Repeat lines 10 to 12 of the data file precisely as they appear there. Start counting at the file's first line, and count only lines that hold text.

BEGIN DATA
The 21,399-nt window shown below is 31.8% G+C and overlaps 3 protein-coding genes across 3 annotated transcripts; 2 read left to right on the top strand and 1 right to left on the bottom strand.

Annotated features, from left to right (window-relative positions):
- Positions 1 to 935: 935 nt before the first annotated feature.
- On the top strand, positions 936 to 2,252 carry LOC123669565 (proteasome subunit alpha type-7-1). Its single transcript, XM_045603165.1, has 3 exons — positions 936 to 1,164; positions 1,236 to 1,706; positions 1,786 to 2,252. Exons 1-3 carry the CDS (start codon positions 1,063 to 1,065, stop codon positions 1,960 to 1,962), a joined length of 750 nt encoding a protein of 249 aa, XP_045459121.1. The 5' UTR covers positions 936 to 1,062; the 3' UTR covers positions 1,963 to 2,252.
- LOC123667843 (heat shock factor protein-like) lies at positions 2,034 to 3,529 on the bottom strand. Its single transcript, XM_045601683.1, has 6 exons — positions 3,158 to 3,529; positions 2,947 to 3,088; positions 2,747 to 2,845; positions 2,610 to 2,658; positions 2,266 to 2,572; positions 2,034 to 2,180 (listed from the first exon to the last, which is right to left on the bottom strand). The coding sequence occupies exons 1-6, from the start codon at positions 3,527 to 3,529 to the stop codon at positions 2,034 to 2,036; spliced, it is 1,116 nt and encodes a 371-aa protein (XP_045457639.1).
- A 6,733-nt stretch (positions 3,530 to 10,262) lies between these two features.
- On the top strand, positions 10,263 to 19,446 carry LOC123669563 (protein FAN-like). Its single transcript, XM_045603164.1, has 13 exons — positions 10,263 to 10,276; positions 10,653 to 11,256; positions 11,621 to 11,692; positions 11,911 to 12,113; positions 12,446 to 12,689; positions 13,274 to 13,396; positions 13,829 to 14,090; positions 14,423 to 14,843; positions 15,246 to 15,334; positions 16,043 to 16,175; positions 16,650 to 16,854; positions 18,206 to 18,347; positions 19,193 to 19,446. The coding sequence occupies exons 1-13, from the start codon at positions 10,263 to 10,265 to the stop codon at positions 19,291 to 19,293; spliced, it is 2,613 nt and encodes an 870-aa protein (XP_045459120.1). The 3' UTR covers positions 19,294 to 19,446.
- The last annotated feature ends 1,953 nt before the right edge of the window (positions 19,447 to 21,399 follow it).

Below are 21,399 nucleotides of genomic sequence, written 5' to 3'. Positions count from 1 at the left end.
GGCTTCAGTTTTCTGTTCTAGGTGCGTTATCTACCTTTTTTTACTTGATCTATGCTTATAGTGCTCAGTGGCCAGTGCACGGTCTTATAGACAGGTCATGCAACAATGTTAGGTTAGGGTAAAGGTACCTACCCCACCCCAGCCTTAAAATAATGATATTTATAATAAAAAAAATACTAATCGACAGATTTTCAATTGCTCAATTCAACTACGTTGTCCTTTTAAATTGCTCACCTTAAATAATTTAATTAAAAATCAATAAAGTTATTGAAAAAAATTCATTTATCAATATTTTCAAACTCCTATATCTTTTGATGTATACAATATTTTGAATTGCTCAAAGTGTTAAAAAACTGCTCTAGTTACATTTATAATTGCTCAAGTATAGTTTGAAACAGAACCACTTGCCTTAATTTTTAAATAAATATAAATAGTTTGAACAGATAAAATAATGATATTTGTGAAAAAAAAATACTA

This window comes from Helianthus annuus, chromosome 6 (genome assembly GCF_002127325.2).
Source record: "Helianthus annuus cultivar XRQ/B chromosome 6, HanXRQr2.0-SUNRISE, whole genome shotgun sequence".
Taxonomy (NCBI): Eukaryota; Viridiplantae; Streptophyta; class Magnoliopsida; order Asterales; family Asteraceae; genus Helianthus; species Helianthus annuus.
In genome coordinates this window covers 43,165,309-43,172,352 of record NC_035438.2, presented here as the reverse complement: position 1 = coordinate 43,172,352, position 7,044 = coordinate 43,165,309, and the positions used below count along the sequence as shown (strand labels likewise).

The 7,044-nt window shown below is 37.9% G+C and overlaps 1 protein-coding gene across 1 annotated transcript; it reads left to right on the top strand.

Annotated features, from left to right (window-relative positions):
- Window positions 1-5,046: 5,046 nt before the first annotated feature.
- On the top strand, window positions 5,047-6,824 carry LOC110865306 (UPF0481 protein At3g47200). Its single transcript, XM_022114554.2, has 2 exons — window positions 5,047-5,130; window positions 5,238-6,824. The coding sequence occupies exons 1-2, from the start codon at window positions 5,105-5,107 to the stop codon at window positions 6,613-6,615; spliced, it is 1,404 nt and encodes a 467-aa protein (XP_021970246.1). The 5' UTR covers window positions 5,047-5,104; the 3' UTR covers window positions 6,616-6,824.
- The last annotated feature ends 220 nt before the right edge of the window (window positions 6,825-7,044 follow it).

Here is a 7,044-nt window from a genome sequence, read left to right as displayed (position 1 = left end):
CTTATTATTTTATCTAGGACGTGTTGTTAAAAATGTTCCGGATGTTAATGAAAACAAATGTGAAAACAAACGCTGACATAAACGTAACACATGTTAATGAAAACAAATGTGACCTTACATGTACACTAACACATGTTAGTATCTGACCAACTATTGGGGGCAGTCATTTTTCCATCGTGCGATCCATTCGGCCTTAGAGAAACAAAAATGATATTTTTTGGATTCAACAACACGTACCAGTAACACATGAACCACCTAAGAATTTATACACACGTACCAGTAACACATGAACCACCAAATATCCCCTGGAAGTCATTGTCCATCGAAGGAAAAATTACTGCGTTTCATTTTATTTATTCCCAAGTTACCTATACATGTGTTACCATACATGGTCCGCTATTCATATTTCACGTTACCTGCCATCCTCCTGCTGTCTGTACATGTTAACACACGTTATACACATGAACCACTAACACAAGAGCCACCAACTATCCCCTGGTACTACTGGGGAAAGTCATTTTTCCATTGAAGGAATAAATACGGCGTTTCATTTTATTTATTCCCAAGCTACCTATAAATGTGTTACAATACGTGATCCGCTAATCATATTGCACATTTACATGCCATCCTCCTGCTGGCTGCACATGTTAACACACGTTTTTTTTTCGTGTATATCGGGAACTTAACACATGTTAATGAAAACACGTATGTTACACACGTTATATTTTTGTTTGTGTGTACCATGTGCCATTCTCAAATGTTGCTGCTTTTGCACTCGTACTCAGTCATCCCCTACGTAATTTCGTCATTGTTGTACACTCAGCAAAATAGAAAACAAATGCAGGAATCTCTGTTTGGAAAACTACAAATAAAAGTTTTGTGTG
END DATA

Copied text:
GGCTTCAGTTTTCTGTTCTAGGTGCGTTATCTACCTTTTTTTACTTGATCTATGCTTATAGTGCTCAGTGGCCAGTGCACGGTCTTATAGACAGGTCATGCAACAATGTTAGGTTAGGGTAAAGGTACCTACCCCACCCCAGCCTTAAAATAATGATATTTATAATAAAAAAAATACTAATCGACAGATTTTCAATTGCTCAATTCAACTACGTTGTCCTTTTAAATTGCTCACCTTAAATAATTTAATTAAAAATCAATAAAGTTATTGAAAAAAATTCATTTATCAATATTTTCAAACTCCTATATCTTTTGATGTATACAATATTTTGAATTGCTCAAAGTGTTAAAAAACTGCTCTAGTTACATTTATAATTGCTCAAGTATAGTTTGAAACAGAACCACTTGCCTTAATTTTTAAATAAATATAAATAGTTTGAACAGATAAAATAATGATATTTGTGAAAAAAAAATACTA

This window comes from Helianthus annuus, chromosome 6 (genome assembly GCF_002127325.2).
Source record: "Helianthus annuus cultivar XRQ/B chromosome 6, HanXRQr2.0-SUNRISE, whole genome shotgun sequence".